# Sum and product of the roots of a quadratic equation

We learned on the previous page (The Quadratic Formula), in general there are two roots for any quadratic equation `ax^2+ bx + c = 0`. Let's denote those roots `alpha` and `beta`, as follows:

`alpha=(-b+sqrt(b^2-4ac))/(2a)` and

`beta=(-b-sqrt(b^2-4ac))/(2a)`

## Sum of the roots *α* and *β*

We can add `alpha` and `beta` as follows:

`alpha + beta =(-b+sqrt(b^2-4ac))/(2a)+(-b-sqrt(b^2-4ac))/(2a)`

` =(-2b+0)/(2a)`

` =-b/a`

## Product of the roots *α* and *β*

We can multiply `alpha` and `beta` as follows. First, recall that in general,

`(X+Y)(X-Y) = X^2 - Y^2` and

`(sqrt(X))^2 = X`

We make use of these to obtain:

`alpha xx beta = (-b+sqrt(b^2-4ac))/(2a) xx (-b-sqrt(b^2-4ac))/(2a)`

` =((-b)^2 - (sqrt(b^2-4ac))^2)/(2a)^2`

` =(b^2 - (b^2 - 4ac) )/(4a^2)`

` =(4ac)/(4a^2)`

` =c/a`

## Summary

The **sum of the roots** `alpha` and `beta` of a quadratic equation are:

`alpha + beta = -b/a`

The **product of the roots** `alpha` and `beta` is given by:

`alpha beta = c/a`

It's also important to realize that if `alpha` and `beta` are roots, then:

`(x-alpha)(x-beta)=0`

We can expand the left side of the above equation to give us the following form for the quadratic formula:

`x^2 - (alpha+beta)x + alpha beta = 0`

Let's use these results to solve a few problems.

### Example 1

The quadratic equation `2x^2- 7x - 5 = 0` has roots `alpha` and `beta`. Find:

(a) `alpha + beta`

(b) `alpha beta

(c) `alpha^2 + beta^2`

(d) `1/alpha + 1/beta`

Answer

For the expression `2x^2- 7x - 5`, we have:

`a=2`

`b=-7`

`c=-5`

(a) We learned just now that `alpha + beta = -b/a` so in this example,

`alpha + beta = -((-7))/2 = 3.5`

(b) We know `alpha beta = c/a` so in this example,

`alpha beta = (-5)/2 = -2.5`

(c) For `alpha^2 + beta^2`, we need to recall that

`(alpha + beta)^2 = alpha^2 + 2alpha beta + beta^2.`

Solving this for `alpha^2 + beta^2` gives us:

`alpha^2 + beta^2 = (alpha + beta)^2 - 2alpha beta`.

We've already found the sum and product of `alpha` and `beta`, so we can substitute as follows:

`alpha^2 + beta^2 = (3.5)^2 - 2xx(-2.5) = 17.25`.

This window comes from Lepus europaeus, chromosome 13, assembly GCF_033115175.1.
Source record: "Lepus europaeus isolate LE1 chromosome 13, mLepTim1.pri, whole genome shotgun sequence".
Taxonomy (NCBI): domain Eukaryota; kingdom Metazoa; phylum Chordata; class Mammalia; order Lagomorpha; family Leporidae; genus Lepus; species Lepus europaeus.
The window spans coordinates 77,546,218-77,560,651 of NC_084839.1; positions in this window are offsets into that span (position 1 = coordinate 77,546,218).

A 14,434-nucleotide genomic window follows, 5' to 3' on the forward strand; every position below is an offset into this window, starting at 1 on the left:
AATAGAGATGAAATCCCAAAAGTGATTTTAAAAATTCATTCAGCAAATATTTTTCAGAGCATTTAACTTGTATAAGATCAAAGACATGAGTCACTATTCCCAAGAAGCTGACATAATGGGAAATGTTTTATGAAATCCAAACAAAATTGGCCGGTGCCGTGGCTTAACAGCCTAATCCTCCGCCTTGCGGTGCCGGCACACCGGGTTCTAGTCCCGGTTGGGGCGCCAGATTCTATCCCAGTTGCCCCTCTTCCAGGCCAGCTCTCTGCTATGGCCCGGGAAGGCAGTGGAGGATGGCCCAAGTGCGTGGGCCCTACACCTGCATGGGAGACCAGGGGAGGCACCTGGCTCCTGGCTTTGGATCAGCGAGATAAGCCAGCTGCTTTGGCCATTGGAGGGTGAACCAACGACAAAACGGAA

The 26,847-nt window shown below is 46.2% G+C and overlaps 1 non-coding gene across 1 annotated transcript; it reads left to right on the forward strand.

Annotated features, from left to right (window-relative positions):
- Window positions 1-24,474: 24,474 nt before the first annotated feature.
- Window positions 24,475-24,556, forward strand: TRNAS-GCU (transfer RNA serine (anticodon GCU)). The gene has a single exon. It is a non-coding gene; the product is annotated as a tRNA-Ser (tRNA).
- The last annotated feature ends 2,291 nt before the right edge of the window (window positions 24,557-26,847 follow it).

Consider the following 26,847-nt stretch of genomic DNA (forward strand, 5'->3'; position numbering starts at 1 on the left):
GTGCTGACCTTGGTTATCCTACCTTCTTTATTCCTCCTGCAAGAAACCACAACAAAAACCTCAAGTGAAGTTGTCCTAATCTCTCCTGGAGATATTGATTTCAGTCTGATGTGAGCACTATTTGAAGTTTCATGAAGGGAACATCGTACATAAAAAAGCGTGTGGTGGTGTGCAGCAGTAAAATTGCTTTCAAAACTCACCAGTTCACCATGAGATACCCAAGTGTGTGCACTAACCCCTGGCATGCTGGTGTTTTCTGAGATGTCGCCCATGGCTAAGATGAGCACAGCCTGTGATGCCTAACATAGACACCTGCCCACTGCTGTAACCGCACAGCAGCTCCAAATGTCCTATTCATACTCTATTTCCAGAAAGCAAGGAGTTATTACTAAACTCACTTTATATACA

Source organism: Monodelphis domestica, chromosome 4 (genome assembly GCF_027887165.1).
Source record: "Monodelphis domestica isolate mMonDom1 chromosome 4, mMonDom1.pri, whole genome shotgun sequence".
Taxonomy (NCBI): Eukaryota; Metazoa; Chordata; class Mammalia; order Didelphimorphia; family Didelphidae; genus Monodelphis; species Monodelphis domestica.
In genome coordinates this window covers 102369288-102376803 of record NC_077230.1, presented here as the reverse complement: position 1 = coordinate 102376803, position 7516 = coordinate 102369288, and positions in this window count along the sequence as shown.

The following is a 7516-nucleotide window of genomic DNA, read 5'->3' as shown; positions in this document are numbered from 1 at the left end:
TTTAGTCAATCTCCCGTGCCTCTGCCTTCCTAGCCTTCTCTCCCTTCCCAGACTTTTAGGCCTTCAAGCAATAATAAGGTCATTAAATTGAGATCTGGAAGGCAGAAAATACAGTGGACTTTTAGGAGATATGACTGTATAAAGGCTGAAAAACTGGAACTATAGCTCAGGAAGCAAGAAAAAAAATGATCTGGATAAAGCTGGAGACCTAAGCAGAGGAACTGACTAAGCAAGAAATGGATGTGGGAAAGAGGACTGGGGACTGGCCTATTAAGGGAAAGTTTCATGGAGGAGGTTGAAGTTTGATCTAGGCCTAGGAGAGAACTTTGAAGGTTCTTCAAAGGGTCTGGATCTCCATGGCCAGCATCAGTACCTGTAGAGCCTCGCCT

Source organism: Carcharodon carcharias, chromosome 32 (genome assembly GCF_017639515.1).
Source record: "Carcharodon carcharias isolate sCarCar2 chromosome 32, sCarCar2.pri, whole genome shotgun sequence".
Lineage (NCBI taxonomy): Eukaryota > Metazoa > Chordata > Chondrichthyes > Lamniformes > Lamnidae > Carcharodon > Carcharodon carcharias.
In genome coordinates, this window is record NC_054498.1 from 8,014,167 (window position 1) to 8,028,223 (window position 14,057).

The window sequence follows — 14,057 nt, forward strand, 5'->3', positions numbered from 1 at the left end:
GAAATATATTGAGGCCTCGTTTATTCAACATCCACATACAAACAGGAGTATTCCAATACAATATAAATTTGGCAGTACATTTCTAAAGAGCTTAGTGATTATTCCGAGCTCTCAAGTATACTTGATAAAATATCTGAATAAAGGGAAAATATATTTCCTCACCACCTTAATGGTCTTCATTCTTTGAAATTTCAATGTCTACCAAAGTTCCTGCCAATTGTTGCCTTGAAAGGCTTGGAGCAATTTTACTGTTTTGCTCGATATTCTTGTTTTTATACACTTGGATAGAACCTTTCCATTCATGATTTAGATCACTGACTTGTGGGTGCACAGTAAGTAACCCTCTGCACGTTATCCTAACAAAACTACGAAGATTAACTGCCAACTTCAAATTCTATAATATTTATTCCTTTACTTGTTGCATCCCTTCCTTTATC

(d) We add our fractions `1/alpha + 1/beta` as follows:

`1/alpha + 1/beta = (beta + alpha)/(alpha beta) = (alpha + beta)/(alpha beta)`

We know the sum (top) and product (bottom), so we can simply write:

`1/alpha + 1/beta = (alpha + beta)/(alpha beta) = 3.5/(-2.5) = -1.4`

### Example 2

Find the quadratic equation with roots *α* and *β* given *α* − *β* = 2 and *α*^{2} − *β*^{2} = 3.

Answer

We'll set up a system of two equations in two unknowns to find `alpha` and `beta`.

Remembering the difference of squares formula, we have

α^{2}−β^{2}= (α+β)(α−β)

From the question we know *α*^{2} − *β*^{2} = 3, so this gives us:

3 = (

α+β)(α−β)

The question says *α* − *β* = 2, which we can substitute into the right hand side, giving:

3 = 2(

α+β)

This gives:

`(alpha + beta) = 3/2`

Using *α* − *β* = 2 again, we add it to the above line, giving:

`2 alpha = 3/2 + 2 = 7/2`

So `alpha = 7/4`

Since `(alpha + beta) = 3/2` then `beta = 3/2 - alpha`, giving us `beta = -1/4`.

We substitute these values into the expression `x^2 - (alpha+beta)x + alpha beta = 0` giving:

`x^2 - (3/2)x + (7/4)(-1/4) = 0`

`x^2 -3/2 x -7/16=0`

So the required quadratic equation is:

`x^2 -3/2 x -7/16 = 0`

We multiply throughout by `16` to tidy it up:

`16x^2 - 24x - 7 = 0`

Let's now go on to learn how the graph of a quadratic function is a parabola: 4. The Graph of the Quadratic Function

# Problem Solver

Need help solving a different Algebra problem? Try the Problem Solver.

**Disclaimer:** IntMath.com does not guarantee the accuracy of results. Problem Solver provided by Mathway.

### Search IntMath

### Online Algebra Solver

This algebra solver can solve a wide range of math problems.

Go to: Online algebra solver